IAM District 751 machinists join the picket line to support Boeing firefighters during their lockout from the company on Thursday, May 16, 2024, in Everett, Washington. (Ryan Berry / The Herald)
Amid lockout, Boeing, union firefighters return to bargaining table

The firefighters and the planemaker held limited negotiations this week: They plan to meet again Monday, but a lockout continues.

The Trestle’s junction with I-5 is under evaluation (Kevin Clark / The Herald)
Here’s your chance to give feedback on the US 2 trestle and its future

Often feel overwhelmed, vulnerable and on shaky ground? So is the trestle. A new $17 million study seeks solutions for the route east of Everett.

Suspected DUI crash injures trooper on I-5 north in Lynnwood

WSP spokesperson said two suspected impaired drivers have crashed into a state trooper in the past 24 hours.

John Pederson lifts a flag in the air while himself and other maintenance crew set up flags for Memorial Day at Floral Hills Cemetery on Friday, May 24, 2024 in Lynnwood, Washington. (Olivia Vanni / The Herald)
Volunteers place thousands of flags by veterans’ graves in Lynnwood

Ahead of Memorial Day, local veterans ensure fellow military service members are never forgotten.

People hang up hearts with messages about saving the Clark Park gazebo during a “heart bomb” event hosted by Historic Everett on Saturday, Feb. 17, 2024 in Everett, Washington. (Olivia Vanni / The Herald)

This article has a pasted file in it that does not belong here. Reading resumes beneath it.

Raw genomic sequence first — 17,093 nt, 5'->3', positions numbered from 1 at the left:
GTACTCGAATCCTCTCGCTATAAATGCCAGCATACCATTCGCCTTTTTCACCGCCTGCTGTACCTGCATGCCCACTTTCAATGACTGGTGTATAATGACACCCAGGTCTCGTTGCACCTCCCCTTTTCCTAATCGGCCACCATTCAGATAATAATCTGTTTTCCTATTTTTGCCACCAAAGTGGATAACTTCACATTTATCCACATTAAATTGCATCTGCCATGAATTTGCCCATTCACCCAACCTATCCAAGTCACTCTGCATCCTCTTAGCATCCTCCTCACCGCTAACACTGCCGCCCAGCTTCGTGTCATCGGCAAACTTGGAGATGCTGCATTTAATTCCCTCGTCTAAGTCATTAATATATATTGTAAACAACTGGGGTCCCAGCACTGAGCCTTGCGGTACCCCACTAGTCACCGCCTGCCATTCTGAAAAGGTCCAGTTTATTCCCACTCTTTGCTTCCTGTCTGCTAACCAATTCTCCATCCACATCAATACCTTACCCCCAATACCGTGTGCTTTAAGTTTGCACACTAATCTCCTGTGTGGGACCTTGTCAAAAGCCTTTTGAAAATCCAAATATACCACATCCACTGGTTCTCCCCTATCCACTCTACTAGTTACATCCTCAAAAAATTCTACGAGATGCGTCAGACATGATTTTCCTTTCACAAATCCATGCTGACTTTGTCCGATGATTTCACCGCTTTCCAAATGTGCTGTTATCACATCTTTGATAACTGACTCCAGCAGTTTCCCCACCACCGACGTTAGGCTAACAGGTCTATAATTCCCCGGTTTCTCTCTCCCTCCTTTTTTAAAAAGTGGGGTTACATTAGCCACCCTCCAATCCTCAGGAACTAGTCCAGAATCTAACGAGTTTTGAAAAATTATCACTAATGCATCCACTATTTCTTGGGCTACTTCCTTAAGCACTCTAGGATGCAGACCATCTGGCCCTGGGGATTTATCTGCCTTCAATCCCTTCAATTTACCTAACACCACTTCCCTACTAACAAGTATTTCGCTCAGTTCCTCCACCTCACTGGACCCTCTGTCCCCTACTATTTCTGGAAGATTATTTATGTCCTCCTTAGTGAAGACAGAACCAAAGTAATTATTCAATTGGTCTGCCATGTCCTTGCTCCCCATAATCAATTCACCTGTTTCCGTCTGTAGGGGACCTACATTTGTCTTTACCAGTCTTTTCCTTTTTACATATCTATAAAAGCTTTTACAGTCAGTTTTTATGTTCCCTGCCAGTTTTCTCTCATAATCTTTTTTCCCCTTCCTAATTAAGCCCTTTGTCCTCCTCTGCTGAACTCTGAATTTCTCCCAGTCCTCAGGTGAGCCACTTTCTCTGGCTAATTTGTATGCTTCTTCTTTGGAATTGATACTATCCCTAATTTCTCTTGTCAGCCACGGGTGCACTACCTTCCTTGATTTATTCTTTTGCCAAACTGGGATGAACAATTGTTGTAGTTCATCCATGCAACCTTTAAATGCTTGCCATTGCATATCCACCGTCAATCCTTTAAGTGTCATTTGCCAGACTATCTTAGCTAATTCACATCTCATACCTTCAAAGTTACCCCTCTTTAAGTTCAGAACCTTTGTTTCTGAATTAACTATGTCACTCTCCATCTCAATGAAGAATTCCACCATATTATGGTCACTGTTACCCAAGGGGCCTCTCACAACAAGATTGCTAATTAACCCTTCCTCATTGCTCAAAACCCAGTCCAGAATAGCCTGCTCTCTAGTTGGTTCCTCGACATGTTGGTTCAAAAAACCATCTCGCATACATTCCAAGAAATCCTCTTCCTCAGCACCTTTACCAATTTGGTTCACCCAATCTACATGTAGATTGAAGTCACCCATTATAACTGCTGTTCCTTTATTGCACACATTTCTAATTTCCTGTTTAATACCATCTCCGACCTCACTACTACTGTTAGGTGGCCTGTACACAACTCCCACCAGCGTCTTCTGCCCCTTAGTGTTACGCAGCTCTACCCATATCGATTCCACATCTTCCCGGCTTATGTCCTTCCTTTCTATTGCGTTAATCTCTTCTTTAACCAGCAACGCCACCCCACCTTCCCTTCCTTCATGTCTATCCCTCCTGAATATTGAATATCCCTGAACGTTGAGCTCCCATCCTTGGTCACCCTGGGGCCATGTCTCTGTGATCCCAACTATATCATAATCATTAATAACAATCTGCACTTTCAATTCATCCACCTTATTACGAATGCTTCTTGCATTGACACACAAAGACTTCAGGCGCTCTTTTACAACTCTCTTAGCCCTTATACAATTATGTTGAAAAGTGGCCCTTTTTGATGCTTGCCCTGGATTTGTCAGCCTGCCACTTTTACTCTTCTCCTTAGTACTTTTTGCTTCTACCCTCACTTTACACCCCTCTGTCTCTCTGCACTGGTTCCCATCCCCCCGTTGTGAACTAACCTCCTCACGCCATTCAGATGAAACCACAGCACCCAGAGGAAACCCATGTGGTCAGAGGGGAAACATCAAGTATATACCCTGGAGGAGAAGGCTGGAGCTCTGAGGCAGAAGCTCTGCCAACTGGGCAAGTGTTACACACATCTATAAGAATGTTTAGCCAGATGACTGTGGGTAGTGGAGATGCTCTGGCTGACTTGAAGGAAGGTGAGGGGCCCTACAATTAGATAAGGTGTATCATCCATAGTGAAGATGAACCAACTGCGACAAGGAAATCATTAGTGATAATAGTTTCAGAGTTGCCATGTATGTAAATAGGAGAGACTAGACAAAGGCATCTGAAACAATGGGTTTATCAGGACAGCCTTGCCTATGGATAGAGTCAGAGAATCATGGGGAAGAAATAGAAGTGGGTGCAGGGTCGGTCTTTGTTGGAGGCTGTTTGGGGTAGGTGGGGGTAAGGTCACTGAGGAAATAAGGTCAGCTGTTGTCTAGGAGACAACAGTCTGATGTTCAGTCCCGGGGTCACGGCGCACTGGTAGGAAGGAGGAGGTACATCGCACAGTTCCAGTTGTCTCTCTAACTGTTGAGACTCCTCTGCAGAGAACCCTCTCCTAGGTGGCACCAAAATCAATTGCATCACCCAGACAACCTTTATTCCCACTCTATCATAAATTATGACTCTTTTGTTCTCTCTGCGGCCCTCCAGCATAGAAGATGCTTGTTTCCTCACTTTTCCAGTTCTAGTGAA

Future of historic Clark Park gazebo now in hands of City Council

On June 5, the Everett council is set to decide whether to fund removal of the gazebo. It could be stored elsewhere.

Brian Hennessy leads a demonstration of equipment used in fire training at the Maritime Institute in Everett, Washington on Wednesday, May 22, 2024. (Annie Barker / The Herald)
‘Ready to go full sail’: Maritime Institute embarks at Port of Everett

The training facility offers Coast Guard-certified courses for recreational boaters and commercial vessel operators.

George Beard poses for a photo outside of the the Stanwood Library in Stanwood, Washington on Wednesday, May 8, 2024.  (Annie Barker / The Herald)
From sick to the streets: How an illness left a Stanwood man homeless

Medical bills wiped out George Beard’s savings. Left to heal in his car, he got sicker. Now, he’s desperate for housing. It could take years.

Logo for news use featuring Snohomish County, Washington. 220118
Lawsuit says Snohomish County deputies not justified in Sultan shooting

Two deputies repeatedly shot an unarmed Sultan man last year, body camera video shows. An internal investigation is pending.

An airplane is parked at Gate M9 on Tuesday, May 21, 2024 at O’Hare International Airport in Chicago, Illinois. (Jordan Hansen/The Herald)
Good luck to Memorial Day travelers: If you’re like me, you’ll need it

I spent a night in the Chicago airport. I wouldn’t recommend it — but with flight delays near an all-time high, you might want to pack a pillow.

Editorial cartoons for Friday, May 24

A sketchy look at the news of the day.… Continue reading

Support local journalism

If you value local news, make a gift now to support the trusted journalism you get in The Daily Herald. Donations processed in this system are not tax deductible.